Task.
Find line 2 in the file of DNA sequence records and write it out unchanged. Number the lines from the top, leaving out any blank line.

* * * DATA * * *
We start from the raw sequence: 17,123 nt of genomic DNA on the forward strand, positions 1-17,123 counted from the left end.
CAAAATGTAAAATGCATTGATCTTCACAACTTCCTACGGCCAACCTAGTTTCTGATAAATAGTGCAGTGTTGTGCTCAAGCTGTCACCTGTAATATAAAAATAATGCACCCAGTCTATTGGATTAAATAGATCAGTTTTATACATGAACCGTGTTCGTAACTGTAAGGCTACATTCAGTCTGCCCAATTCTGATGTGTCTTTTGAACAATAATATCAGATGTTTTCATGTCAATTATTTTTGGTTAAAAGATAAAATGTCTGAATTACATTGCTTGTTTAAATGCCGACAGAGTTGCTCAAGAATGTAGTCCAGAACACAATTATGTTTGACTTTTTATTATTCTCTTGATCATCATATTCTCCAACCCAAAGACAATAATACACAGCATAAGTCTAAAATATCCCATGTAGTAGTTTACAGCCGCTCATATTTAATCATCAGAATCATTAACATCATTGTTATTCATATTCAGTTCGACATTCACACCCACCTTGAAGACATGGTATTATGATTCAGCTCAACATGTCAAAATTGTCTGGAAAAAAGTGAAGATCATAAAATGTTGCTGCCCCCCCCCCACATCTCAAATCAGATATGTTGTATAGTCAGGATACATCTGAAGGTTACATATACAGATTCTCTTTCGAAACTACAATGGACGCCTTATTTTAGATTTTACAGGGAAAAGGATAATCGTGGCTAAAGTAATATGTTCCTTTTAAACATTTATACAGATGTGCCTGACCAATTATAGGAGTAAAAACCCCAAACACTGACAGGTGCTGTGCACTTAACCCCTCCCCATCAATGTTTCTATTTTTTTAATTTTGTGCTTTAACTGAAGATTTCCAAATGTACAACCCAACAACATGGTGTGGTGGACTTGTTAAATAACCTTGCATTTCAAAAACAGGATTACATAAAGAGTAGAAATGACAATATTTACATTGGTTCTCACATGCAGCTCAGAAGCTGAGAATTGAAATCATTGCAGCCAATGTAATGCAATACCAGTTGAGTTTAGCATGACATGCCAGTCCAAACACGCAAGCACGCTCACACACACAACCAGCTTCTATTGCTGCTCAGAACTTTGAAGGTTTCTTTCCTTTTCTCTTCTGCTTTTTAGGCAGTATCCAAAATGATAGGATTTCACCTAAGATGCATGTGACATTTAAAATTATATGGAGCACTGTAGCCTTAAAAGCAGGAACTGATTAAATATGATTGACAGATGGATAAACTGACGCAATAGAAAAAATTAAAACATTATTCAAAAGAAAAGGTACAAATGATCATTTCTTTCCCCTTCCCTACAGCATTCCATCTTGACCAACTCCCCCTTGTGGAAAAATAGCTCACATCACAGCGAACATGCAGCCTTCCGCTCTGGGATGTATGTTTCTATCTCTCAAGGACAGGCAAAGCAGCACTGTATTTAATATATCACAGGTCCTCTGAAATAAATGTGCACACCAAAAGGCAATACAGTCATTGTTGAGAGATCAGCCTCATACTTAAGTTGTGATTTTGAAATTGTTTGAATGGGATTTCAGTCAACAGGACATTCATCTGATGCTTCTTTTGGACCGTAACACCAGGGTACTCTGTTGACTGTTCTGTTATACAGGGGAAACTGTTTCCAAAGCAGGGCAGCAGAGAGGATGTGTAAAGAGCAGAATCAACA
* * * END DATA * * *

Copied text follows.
CAAAATGTAAAATGCATTGATCTTCACAACTTCCTACGGCCAACCTAGTTTCTGATAAATAGTGCAGTGTTGTGCTCAAGCTGTCACCTGTAATATAAAAATAATGCACCCAGTCTATTGGATTAAATAGATCAGTTTTATACATGAACCGTGTTCGTAACTGTAAGGCTACATTCAGTCTGCCCAATTCTGATGTGTCTTTTGAACAATAATATCAGATGTTTTCATGTCAATTATTTTTGGTTAAAAGATAAAATGTCTGAATTACATTGCTTGTTTAAATGCCGACAGAGTTGCTCAAGAATGTAGTCCAGAACACAATTATGTTTGACTTTTTATTATTCTCTTGATCATCATATTCTCCAACCCAAAGACAATAATACACAGCATAAGTCTAAAATATCCCATGTAGTAGTTTACAGCCGCTCATATTTAATCATCAGAATCATTAACATCATTGTTATTCATATTCAGTTCGACATTCACACCCACCTTGAAGACATGGTATTATGATTCAGCTCAACATGTCAAAATTGTCTGGAAAAAAGTGAAGATCATAAAATGTTGCTGCCCCCCCCCCACATCTCAAATCAGATATGTTGTATAGTCAGGATACATCTGAAGGTTACATATACAGATTCTCTTTCGAAACTACAATGGACGCCTTATTTTAGATTTTACAGGGAAAAGGATAATCGTGGCTAAAGTAATATGTTCCTTTTAAACATTTATACAGATGTGCCTGACCAATTATAGGAGTAAAAACCCCAAACACTGACAGGTGCTGTGCACTTAACCCCTCCCCATCAATGTTTCTATTTTTTTAATTTTGTGCTTTAACTGAAGATTTCCAAATGTACAACCCAACAACATGGTGTGGTGGACTTGTTAAATAACCTTGCATTTCAAAAACAGGATTACATAAAGAGTAGAAATGACAATATTTACATTGGTTCTCACATGCAGCTCAGAAGCTGAGAATTGAAATCATTGCAGCCAATGTAATGCAATACCAGTTGAGTTTAGCATGACATGCCAGTCCAAACACGCAAGCACGCTCACACACACAACCAGCTTCTATTGCTGCTCAGAACTTTGAAGGTTTCTTTCCTTTTCTCTTCTGCTTTTTAGGCAGTATCCAAAATGATAGGATTTCACCTAAGATGCATGTGACATTTAAAATTATATGGAGCACTGTAGCCTTAAAAGCAGGAACTGATTAAATATGATTGACAGATGGATAAACTGACGCAATAGAAAAAATTAAAACATTATTCAAAAGAAAAGGTACAAATGATCATTTCTTTCCCCTTCCCTACAGCATTCCATCTTGACCAACTCCCCCTTGTGGAAAAATAGCTCACATCACAGCGAACATGCAGCCTTCCGCTCTGGGATGTATGTTTCTATCTCTCAAGGACAGGCAAAGCAGCACTGTATTTAATATATCACAGGTCCTCTGAAATAAATGTGCACACCAAAAGGCAATACAGTCATTGTTGAGAGATCAGCCTCATACTTAAGTTGTGATTTTGAAATTGTTTGAATGGGATTTCAGTCAACAGGACATTCATCTGATGCTTCTTTTGGACCGTAACACCAGGGTACTCTGTTGACTGTTCTGTTATACAGGGGAAACTGTTTCCAAAGCAGGGCAGCAGAGAGGATGTGTAAAGAGCAGAATCAACA